Market Commentary - May 2019
21st June 2019
Current market conditions offer plenty of arguments for bulls and bears.
The bulls can make the case that we are beginning to see fewer negative earnings revisions. America’s Federal Reserve has pivoted on its rate-rising agenda and the market is now actually pricing-in rate cuts rather than hikes. This is surely good for equities. The S&P 500 Index took just 215 days to surpass its previous high following a 20% drop at the end of last year. It once took 25 years to achieve the same feat. In the meantime, as the head of Blackrock said lately, there is still too much global pessimism and institutions and retail investors alike are underinvested in risk assets. Better that perhaps than euphoria driving markets into overheated territory. It leaves some scope for investors to jump back in and lead to what has been unappealingly described as a “melt-up”.
But then there is the case presented by the bears. They could argue that the global recovery driven by US markets has been supported more by company buy-backs than stirring investor confidence. Q1 buybacks are up 12.1% year on year, affecting one in three US companies and boosting earnings per share growth by 4%. This cannot be sustained long-term and is a temporary fillip. The bears might also add that institutional money continues to shift from equities to bonds.
This leaves markets delicately balanced and leads us to conclude that our current position – very narrowly underweight to neutral equities – is appropriate in the circumstances.
Though markets had a good start to the year, we are probably back to a lower growth and lower return environment. In such circumstances we expect quality stocks to outperform cyclicals. That bodes well for our fund selection, which is weighted towards investment styles focusing on strong businesses with healthy profit margins and competitive advantages.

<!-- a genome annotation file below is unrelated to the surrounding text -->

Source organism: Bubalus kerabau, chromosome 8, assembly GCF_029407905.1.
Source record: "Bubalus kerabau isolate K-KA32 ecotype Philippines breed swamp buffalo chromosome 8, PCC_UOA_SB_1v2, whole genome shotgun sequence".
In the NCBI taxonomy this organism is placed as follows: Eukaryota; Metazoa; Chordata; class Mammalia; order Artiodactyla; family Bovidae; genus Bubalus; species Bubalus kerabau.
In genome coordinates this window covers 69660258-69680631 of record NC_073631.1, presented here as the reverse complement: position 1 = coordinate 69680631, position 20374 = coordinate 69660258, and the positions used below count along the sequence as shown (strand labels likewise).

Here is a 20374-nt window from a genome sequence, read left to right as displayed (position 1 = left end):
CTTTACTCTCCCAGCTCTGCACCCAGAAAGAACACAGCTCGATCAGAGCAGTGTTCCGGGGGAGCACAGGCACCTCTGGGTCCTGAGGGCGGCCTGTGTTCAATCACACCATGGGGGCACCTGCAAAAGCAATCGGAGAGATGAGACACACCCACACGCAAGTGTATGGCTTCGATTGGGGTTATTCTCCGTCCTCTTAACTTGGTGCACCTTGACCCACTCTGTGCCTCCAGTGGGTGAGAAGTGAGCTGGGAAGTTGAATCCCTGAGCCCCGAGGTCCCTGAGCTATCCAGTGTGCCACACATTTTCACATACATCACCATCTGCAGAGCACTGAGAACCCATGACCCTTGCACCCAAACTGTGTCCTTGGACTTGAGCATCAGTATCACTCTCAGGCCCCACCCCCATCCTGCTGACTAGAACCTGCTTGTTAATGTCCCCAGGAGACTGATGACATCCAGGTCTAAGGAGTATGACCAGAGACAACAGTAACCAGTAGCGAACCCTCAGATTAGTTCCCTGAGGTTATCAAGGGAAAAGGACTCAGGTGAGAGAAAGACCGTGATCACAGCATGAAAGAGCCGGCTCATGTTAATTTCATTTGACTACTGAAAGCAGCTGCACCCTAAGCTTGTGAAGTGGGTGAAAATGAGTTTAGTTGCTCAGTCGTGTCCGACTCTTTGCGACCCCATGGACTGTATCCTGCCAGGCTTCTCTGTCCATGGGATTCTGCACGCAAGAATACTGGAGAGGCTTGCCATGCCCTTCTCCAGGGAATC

We feel equity markets still have life in them, but on the basis that the time to fix the roof is when the sun shines, we have been reviewing the alternatives element of portfolios. Our view is that alternatives should be consistent with the aims of our clients, who are seeking returns. Whilst that means they involve investment risk, they should have low correlation to equities and offer long-term diversification benefits. They should also be liquid. One of the problems of many absolute return funds is that they often deliver absolutely no returns. Worse, they still lose money when markets fall.
The saying goes that bull markets don’t die of old age – which has many investors searching for the next fatal threat. We feel equity markets still have life in them, and the Federal Reserve has just given them a stimulating shot. On trade war rhetoric, we would not be surprised if the brinkmanship between China and President Trump continued, at least while the latter needs a boost in popularity as next year’s Presidential election looms. As ever, we will continue to keep our finger on the pulse and prepare to act immediately should the environment change.
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